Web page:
Crowds were filing out of Broadway theaters Tuesday evening when a series of loud booms and cracks filled the air. Firecrackers? Gunshots? A terrorist explosion?
At the Shubert Theater, where “To Kill a Mockingbird” was in its final scene, the cast fled to their dressing rooms as the audience screamed and crouched behind upholstered seats. At the Imperial, where the curtain of “Dear Evan Hansen” had only just fallen, the building went on lockdown. At the Hirschfeld, where “Moulin Rouge” had only minutes before received a standing ovation, departing crowds pushed and bumped and cried and ran until everyone around them had stopped running.
There was no shooter. The sound was a backfire from a group of motorcycles on West 45th Street. But the panic, the sense that what they had dreaded was taking place, the shock mixed with an eerie familiarity, was evidence of the new normal in America, where there have been 255 mass shootings so far this year. Two of the deadliest had taken place just the previous weekend.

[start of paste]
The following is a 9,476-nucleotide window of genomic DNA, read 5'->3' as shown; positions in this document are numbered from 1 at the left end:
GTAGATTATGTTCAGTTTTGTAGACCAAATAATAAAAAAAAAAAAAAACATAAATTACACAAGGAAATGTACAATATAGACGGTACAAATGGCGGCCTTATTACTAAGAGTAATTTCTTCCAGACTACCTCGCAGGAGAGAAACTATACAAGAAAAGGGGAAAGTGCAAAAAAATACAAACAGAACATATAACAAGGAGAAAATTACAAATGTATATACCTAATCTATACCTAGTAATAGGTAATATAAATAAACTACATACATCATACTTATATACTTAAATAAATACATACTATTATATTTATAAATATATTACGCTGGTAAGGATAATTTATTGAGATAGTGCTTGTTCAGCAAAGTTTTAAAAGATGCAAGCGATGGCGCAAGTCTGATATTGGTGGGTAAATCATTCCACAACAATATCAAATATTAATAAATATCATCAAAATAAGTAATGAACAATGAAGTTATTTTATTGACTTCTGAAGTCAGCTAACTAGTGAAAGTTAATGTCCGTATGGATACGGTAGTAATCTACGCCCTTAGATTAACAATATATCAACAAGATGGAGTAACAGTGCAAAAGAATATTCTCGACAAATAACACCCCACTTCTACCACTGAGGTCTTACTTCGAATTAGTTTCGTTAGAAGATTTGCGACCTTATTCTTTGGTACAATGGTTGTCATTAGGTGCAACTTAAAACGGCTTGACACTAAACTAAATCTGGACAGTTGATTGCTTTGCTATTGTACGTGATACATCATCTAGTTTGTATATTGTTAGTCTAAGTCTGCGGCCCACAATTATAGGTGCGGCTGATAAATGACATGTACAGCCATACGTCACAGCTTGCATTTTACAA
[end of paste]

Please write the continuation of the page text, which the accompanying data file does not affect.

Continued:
“It’s like we never thought it would happen but we always thought it would happen, and now it was happening,” said Robin Gorman Newman, a Tony Award-nominated producer who was one of those who found herself running with a crowd after seeing “Moulin Rouge.” “You realize how much life has changed.”
Fear is not new to America. There have long been streets that are unsafe, and neighborhoods that are at risk of riots, blackout drills and schoolchildren sheltering under their desks. Since 9/11 (or maybe Columbine, or perhaps Oklahoma City), it has been a steady thrum beneath the studied layer of normalcy in the U.S. Concrete barriers here. Shoes off at security checks there. Bans on backpacks. READ MORE